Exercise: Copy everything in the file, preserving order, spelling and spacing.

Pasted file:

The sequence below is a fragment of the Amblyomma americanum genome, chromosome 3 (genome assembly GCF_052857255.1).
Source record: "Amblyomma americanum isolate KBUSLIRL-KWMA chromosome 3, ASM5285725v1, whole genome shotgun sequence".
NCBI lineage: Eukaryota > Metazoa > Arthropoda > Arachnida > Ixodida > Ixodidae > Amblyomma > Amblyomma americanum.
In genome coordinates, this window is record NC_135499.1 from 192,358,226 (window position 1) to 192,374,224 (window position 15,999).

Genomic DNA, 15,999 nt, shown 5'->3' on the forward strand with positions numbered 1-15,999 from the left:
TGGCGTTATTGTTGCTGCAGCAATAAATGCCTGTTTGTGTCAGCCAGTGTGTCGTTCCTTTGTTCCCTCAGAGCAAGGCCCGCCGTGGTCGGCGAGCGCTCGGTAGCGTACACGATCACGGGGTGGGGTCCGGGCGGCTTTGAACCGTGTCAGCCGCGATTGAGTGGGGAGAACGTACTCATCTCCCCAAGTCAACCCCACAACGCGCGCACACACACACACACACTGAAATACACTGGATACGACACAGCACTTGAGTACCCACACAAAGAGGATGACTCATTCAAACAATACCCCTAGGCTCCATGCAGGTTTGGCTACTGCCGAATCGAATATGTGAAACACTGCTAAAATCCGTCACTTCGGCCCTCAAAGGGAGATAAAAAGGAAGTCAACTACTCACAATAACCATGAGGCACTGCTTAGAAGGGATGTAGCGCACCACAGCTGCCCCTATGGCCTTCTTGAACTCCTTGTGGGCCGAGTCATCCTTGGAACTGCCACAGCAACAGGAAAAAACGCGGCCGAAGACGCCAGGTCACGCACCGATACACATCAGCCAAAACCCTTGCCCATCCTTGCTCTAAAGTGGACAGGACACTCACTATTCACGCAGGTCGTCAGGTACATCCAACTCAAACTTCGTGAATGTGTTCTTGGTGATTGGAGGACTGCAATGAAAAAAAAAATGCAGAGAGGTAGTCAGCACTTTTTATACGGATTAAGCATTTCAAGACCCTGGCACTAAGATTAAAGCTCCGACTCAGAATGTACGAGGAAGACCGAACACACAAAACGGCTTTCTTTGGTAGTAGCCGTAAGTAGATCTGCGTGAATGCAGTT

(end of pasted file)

The sequence below is a fragment of the Amblyomma americanum genome, chromosome 3 (genome assembly GCF_052857255.1).
Source record: "Amblyomma americanum isolate KBUSLIRL-KWMA chromosome 3, ASM5285725v1, whole genome shotgun sequence".
NCBI lineage: Eukaryota > Metazoa > Arthropoda > Arachnida > Ixodida > Ixodidae > Amblyomma > Amblyomma americanum.
In genome coordinates, this window is record NC_135499.1 from 192,358,226 (window position 1) to 192,374,224 (window position 15,999).

Genomic DNA, 15,999 nt, shown 5'->3' on the forward strand with positions numbered 1-15,999 from the left:
TGGCGTTATTGTTGCTGCAGCAATAAATGCCTGTTTGTGTCAGCCAGTGTGTCGTTCCTTTGTTCCCTCAGAGCAAGGCCCGCCGTGGTCGGCGAGCGCTCGGTAGCGTACACGATCACGGGGTGGGGTCCGGGCGGCTTTGAACCGTGTCAGCCGCGATTGAGTGGGGAGAACGTACTCATCTCCCCAAGTCAACCCCACAACGCGCGCACACACACACACACACTGAAATACACTGGATACGACACAGCACTTGAGTACCCACACAAAGAGGATGACTCATTCAAACAATACCCCTAGGCTCCATGCAGGTTTGGCTACTGCCGAATCGAATATGTGAAACACTGCTAAAATCCGTCACTTCGGCCCTCAAAGGGAGATAAAAAGGAAGTCAACTACTCACAATAACCATGAGGCACTGCTTAGAAGGGATGTAGCGCACCACAGCTGCCCCTATGGCCTTCTTGAACTCCTTGTGGGCCGAGTCATCCTTGGAACTGCCACAGCAACAGGAAAAAACGCGGCCGAAGACGCCAGGTCACGCACCGATACACATCAGCCAAAACCCTTGCCCATCCTTGCTCTAAAGTGGACAGGACACTCACTATTCACGCAGGTCGTCAGGTACATCCAACTCAAACTTCGTGAATGTGTTCTTGGTGATTGGAGGACTGCAATGAAAAAAAAAATGCAGAGAGGTAGTCAGCACTTTTTATACGGATTAAGCATTTCAAGACCCTGGCACTAAGATTAAAGCTCCGACTCAGAATGTACGAGGAAGACCGAACACACAAAACGGCTTTCTTTGGTAGTAGCCGTAAGTAGATCTGCGTGAATGCAGTT